The orphanage's priority right now is to care for the remaining animals, Taylor explained, as well as to increase security, for both the animals and the people who care for them.
"The sad reality is that these aggressive poaching attacks are not only pushing rhino closer to the brink of extinction, but also endangering the safety of their human custodians," Taylor said.
"Poachers are becoming increasingly brazen, better informed and often better armed," she explained. "The monetary gains are huge and they don't hesitate to engage game rangers, protection staff or carers to get to the rhino. It would seem the latest 'soft' targets are rhino orphanages who are trying to deal with the consequences of the adult rhino fatalities."
Despite this monumental tragedy, Trendler is finding strength in the level of international support the orphanage has received.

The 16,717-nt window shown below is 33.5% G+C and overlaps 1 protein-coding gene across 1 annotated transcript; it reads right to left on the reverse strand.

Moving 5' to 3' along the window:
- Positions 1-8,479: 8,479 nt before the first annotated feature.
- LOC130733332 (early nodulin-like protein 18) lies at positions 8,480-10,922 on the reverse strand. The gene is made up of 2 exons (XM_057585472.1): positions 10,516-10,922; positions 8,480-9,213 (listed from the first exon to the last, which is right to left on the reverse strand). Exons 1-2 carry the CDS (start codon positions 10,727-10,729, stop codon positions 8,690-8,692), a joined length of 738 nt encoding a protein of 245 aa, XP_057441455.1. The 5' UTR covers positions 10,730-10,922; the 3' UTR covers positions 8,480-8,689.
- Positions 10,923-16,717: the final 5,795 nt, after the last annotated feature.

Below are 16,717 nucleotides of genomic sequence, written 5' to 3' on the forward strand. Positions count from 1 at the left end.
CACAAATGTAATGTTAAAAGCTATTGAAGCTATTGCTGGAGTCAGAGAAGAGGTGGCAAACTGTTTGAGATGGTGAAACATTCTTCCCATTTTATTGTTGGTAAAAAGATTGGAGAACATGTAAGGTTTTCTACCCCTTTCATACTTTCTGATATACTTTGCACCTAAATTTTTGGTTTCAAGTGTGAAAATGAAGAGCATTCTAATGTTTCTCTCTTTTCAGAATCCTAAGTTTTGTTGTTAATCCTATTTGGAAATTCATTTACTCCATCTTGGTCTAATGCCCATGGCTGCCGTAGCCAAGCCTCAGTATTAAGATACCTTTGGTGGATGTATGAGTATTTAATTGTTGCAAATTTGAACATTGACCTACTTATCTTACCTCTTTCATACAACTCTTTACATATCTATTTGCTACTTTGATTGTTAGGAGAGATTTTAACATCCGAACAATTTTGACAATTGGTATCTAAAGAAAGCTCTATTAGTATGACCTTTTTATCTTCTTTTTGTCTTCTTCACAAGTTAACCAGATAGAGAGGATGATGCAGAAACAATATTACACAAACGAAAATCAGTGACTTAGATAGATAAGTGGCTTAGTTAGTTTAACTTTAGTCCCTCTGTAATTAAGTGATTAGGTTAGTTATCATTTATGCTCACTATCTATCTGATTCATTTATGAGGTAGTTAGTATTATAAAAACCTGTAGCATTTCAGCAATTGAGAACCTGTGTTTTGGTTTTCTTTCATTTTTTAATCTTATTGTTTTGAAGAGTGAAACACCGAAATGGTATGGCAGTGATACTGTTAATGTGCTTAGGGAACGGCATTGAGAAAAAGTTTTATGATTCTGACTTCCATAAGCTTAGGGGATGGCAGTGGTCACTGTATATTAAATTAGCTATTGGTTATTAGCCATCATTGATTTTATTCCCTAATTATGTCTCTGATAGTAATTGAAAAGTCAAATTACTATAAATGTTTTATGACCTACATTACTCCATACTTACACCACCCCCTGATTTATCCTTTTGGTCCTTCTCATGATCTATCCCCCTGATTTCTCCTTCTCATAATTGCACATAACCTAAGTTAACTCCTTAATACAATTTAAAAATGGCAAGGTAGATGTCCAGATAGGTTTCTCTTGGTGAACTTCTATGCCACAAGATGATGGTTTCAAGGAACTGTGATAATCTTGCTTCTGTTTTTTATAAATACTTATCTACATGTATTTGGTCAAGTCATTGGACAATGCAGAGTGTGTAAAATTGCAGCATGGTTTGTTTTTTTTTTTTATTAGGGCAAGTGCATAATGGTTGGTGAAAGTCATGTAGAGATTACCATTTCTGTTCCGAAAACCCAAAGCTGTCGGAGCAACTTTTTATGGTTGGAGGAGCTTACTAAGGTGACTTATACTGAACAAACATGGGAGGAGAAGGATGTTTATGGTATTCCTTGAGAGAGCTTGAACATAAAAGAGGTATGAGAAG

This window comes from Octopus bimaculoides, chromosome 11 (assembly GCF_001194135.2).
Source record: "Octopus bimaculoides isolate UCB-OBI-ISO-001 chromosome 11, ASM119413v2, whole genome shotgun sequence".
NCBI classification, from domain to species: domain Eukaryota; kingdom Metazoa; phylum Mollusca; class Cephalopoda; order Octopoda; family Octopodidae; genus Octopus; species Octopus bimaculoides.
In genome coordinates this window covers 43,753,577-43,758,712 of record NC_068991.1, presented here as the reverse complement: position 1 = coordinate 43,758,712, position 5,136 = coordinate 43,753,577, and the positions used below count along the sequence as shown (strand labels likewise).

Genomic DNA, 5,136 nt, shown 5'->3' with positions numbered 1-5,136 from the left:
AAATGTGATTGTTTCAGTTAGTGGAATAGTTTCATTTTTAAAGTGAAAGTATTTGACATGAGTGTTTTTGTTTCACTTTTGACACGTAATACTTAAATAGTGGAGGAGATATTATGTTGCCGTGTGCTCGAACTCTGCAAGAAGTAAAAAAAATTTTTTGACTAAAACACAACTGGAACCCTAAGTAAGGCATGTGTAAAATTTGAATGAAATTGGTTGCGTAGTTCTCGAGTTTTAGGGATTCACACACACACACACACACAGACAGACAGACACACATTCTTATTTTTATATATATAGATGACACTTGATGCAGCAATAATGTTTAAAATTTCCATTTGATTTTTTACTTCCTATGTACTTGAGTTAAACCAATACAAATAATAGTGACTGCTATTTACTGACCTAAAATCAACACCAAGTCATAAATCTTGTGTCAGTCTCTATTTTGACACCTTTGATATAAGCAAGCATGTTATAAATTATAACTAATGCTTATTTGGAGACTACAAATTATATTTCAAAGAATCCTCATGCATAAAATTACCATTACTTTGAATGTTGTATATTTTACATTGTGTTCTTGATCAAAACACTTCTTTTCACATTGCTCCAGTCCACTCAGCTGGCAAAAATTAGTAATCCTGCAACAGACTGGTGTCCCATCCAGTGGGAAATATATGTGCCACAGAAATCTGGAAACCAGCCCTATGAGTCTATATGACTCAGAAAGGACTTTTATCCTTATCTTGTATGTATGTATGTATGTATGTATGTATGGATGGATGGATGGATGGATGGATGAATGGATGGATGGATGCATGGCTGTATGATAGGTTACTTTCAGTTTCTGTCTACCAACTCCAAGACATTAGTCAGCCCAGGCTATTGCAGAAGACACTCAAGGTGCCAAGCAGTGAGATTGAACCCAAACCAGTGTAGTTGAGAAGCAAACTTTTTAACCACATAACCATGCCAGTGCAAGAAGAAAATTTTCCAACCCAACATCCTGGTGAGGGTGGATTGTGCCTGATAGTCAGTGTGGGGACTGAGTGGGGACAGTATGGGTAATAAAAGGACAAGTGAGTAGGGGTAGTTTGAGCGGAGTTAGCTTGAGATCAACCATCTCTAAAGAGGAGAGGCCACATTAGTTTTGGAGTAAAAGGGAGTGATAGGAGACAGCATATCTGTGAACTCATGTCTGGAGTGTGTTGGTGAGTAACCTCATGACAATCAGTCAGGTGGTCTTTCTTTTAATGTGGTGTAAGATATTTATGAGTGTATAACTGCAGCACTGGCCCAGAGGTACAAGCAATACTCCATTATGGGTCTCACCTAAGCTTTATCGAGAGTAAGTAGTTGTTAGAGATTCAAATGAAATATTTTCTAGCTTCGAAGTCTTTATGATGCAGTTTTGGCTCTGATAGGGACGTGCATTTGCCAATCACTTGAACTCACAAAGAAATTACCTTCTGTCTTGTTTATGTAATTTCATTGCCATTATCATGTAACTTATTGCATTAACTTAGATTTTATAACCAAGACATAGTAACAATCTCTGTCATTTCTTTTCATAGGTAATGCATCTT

"It's been so humbling ... to see the outpouring of support and understanding," Trendler said. "From the messages we've had, it's just hit people so hard. First you're dealing with rhino, and the brutality of taking calves who were rescued from brutal poaching situations, and then on top of that you have the human element where humans have been assaulted as well. And people have just responded to that with the most incredible humanity and compassion."
To help protect the remaining animals at Thula Thula Rhino Orphanage, and to help future victims of poaching in South Africa, you can make a donation (follow the link and select the "Rhino Orphanage Donation" button).
Update 2/23: Two male suspects have now been arrested for the killing of two baby rhinos and the assault of the staff at Thula Thula Rhino Orphanage, according to SA people. The men are apparently part of a "notorious gang," and they were heavily armed when police found them. They will appear in court on Friday, and we will update this story with any developments. You can help protect the remaining animals at Thula Thula by making a donation.